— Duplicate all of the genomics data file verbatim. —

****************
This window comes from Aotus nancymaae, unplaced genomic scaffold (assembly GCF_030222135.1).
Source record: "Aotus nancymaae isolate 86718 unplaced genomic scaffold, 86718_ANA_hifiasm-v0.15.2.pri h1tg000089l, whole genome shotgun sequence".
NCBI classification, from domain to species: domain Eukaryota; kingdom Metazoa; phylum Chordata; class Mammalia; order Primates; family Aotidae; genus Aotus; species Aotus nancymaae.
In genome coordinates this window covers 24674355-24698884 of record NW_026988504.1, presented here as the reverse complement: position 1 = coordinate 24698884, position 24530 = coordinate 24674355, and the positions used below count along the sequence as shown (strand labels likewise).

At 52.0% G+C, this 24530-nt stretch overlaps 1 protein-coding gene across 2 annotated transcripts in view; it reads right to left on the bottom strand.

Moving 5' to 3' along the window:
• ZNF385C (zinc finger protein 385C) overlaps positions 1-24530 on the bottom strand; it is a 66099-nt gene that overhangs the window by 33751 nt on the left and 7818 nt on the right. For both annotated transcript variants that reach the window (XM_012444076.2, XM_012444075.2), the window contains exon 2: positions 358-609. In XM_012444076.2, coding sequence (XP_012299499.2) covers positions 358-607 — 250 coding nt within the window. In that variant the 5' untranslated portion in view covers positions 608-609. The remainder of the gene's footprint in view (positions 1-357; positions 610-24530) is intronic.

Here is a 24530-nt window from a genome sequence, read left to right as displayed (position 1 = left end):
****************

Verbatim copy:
This window comes from Aotus nancymaae, unplaced genomic scaffold (assembly GCF_030222135.1).
Source record: "Aotus nancymaae isolate 86718 unplaced genomic scaffold, 86718_ANA_hifiasm-v0.15.2.pri h1tg000089l, whole genome shotgun sequence".
NCBI classification, from domain to species: domain Eukaryota; kingdom Metazoa; phylum Chordata; class Mammalia; order Primates; family Aotidae; genus Aotus; species Aotus nancymaae.
In genome coordinates this window covers 24674355-24698884 of record NW_026988504.1, presented here as the reverse complement: position 1 = coordinate 24698884, position 24530 = coordinate 24674355, and the positions used below count along the sequence as shown (strand labels likewise).

At 52.0% G+C, this 24530-nt stretch overlaps 1 protein-coding gene across 2 annotated transcripts in view; it reads right to left on the bottom strand.

Moving 5' to 3' along the window:
• ZNF385C (zinc finger protein 385C) overlaps positions 1-24530 on the bottom strand; it is a 66099-nt gene that overhangs the window by 33751 nt on the left and 7818 nt on the right. For both annotated transcript variants that reach the window (XM_012444076.2, XM_012444075.2), the window contains exon 2: positions 358-609. In XM_012444076.2, coding sequence (XP_012299499.2) covers positions 358-607 — 250 coding nt within the window. In that variant the 5' untranslated portion in view covers positions 608-609. The remainder of the gene's footprint in view (positions 1-357; positions 610-24530) is intronic.

Here is a 24530-nt window from a genome sequence, read left to right as displayed (position 1 = left end):